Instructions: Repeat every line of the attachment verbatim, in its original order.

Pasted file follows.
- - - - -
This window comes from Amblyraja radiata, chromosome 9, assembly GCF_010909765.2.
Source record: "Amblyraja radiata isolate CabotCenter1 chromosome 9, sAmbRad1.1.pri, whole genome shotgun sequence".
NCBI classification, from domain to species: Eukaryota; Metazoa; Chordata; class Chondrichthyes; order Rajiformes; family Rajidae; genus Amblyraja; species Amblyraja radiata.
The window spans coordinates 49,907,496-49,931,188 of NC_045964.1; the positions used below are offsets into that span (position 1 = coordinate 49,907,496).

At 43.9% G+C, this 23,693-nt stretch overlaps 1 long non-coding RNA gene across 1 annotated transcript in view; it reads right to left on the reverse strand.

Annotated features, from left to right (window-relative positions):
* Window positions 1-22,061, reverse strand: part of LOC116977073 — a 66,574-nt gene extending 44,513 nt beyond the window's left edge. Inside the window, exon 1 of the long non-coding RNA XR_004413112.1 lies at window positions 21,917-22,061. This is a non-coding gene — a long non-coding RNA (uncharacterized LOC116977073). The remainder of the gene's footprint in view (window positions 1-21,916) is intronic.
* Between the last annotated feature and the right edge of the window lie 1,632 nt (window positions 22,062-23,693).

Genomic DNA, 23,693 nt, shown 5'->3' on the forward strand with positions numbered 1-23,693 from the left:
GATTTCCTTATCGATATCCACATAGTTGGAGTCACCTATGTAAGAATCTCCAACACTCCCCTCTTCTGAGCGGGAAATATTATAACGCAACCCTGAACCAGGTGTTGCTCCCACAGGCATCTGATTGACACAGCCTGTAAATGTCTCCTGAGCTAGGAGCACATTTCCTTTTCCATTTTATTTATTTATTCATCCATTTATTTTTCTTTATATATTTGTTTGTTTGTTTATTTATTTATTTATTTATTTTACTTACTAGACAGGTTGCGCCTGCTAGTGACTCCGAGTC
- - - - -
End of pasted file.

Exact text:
This window comes from Amblyraja radiata, chromosome 9, assembly GCF_010909765.2.
Source record: "Amblyraja radiata isolate CabotCenter1 chromosome 9, sAmbRad1.1.pri, whole genome shotgun sequence".
NCBI classification, from domain to species: Eukaryota; Metazoa; Chordata; class Chondrichthyes; order Rajiformes; family Rajidae; genus Amblyraja; species Amblyraja radiata.
The window spans coordinates 49,907,496-49,931,188 of NC_045964.1; the positions used below are offsets into that span (position 1 = coordinate 49,907,496).

At 43.9% G+C, this 23,693-nt stretch overlaps 1 long non-coding RNA gene across 1 annotated transcript in view; it reads right to left on the reverse strand.

Annotated features, from left to right (window-relative positions):
* Window positions 1-22,061, reverse strand: part of LOC116977073 — a 66,574-nt gene extending 44,513 nt beyond the window's left edge. Inside the window, exon 1 of the long non-coding RNA XR_004413112.1 lies at window positions 21,917-22,061. This is a non-coding gene — a long non-coding RNA (uncharacterized LOC116977073). The remainder of the gene's footprint in view (window positions 1-21,916) is intronic.
* Between the last annotated feature and the right edge of the window lie 1,632 nt (window positions 22,062-23,693).

Genomic DNA, 23,693 nt, shown 5'->3' on the forward strand with positions numbered 1-23,693 from the left:
GATTTCCTTATCGATATCCACATAGTTGGAGTCACCTATGTAAGAATCTCCAACACTCCCCTCTTCTGAGCGGGAAATATTATAACGCAACCCTGAACCAGGTGTTGCTCCCACAGGCATCTGATTGACACAGCCTGTAAATGTCTCCTGAGCTAGGAGCACATTTCCTTTTCCATTTTATTTATTTATTCATCCATTTATTTTTCTTTATATATTTGTTTGTTTGTTTATTTATTTATTTATTTATTTTACTTACTAGACAGGTTGCGCCTGCTAGTGACTCCGAGTC